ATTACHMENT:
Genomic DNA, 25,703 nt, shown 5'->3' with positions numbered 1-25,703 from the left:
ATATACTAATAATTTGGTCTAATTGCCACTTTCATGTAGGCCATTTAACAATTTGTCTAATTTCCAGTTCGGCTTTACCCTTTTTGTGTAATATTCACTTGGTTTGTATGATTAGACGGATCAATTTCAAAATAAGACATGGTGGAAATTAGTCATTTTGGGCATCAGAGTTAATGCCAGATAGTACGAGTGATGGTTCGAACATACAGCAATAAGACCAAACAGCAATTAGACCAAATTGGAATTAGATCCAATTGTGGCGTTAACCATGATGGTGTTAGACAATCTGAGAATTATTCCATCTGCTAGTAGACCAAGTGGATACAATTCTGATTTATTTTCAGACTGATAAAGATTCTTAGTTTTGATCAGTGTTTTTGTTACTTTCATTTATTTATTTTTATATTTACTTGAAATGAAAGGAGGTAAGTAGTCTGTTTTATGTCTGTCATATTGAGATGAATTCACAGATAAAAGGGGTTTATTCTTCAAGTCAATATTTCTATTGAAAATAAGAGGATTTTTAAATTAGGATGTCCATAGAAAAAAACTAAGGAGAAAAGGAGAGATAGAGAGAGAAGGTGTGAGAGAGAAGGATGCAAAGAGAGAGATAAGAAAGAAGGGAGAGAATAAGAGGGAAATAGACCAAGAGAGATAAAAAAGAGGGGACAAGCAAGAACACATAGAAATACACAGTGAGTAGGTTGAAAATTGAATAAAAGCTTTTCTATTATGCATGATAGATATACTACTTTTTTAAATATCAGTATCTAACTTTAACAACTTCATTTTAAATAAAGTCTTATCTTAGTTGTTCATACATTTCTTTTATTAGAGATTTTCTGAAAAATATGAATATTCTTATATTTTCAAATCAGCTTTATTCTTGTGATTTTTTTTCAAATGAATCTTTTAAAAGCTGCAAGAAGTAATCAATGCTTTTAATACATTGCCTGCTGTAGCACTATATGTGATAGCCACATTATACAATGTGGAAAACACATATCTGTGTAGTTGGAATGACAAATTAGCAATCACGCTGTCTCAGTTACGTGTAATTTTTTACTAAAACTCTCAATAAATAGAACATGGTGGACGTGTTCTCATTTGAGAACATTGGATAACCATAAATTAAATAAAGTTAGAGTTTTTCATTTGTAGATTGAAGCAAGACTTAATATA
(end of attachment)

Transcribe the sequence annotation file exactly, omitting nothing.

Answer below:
Genomic DNA, 25,703 nt, shown 5'->3' with positions numbered 1-25,703 from the left:
ATATACTAATAATTTGGTCTAATTGCCACTTTCATGTAGGCCATTTAACAATTTGTCTAATTTCCAGTTCGGCTTTACCCTTTTTGTGTAATATTCACTTGGTTTGTATGATTAGACGGATCAATTTCAAAATAAGACATGGTGGAAATTAGTCATTTTGGGCATCAGAGTTAATGCCAGATAGTACGAGTGATGGTTCGAACATACAGCAATAAGACCAAACAGCAATTAGACCAAATTGGAATTAGATCCAATTGTGGCGTTAACCATGATGGTGTTAGACAATCTGAGAATTATTCCATCTGCTAGTAGACCAAGTGGATACAATTCTGATTTATTTTCAGACTGATAAAGATTCTTAGTTTTGATCAGTGTTTTTGTTACTTTCATTTATTTATTTTTATATTTACTTGAAATGAAAGGAGGTAAGTAGTCTGTTTTATGTCTGTCATATTGAGATGAATTCACAGATAAAAGGGGTTTATTCTTCAAGTCAATATTTCTATTGAAAATAAGAGGATTTTTAAATTAGGATGTCCATAGAAAAAAACTAAGGAGAAAAGGAGAGATAGAGAGAGAAGGTGTGAGAGAGAAGGATGCAAAGAGAGAGATAAGAAAGAAGGGAGAGAATAAGAGGGAAATAGACCAAGAGAGATAAAAAAGAGGGGACAAGCAAGAACACATAGAAATACACAGTGAGTAGGTTGAAAATTGAATAAAAGCTTTTCTATTATGCATGATAGATATACTACTTTTTTAAATATCAGTATCTAACTTTAACAACTTCATTTTAAATAAAGTCTTATCTTAGTTGTTCATACATTTCTTTTATTAGAGATTTTCTGAAAAATATGAATATTCTTATATTTTCAAATCAGCTTTATTCTTGTGATTTTTTTTCAAATGAATCTTTTAAAAGCTGCAAGAAGTAATCAATGCTTTTAATACATTGCCTGCTGTAGCACTATATGTGATAGCCACATTATACAATGTGGAAAACACATATCTGTGTAGTTGGAATGACAAATTAGCAATCACGCTGTCTCAGTTACGTGTAATTTTTTACTAAAACTCTCAATAAATAGAACATGGTGGACGTGTTCTCATTTGAGAACATTGGATAACCATAAATTAAATAAAGTTAGAGTTTTTCATTTGTAGATTGAAGCAAGACTTAATATA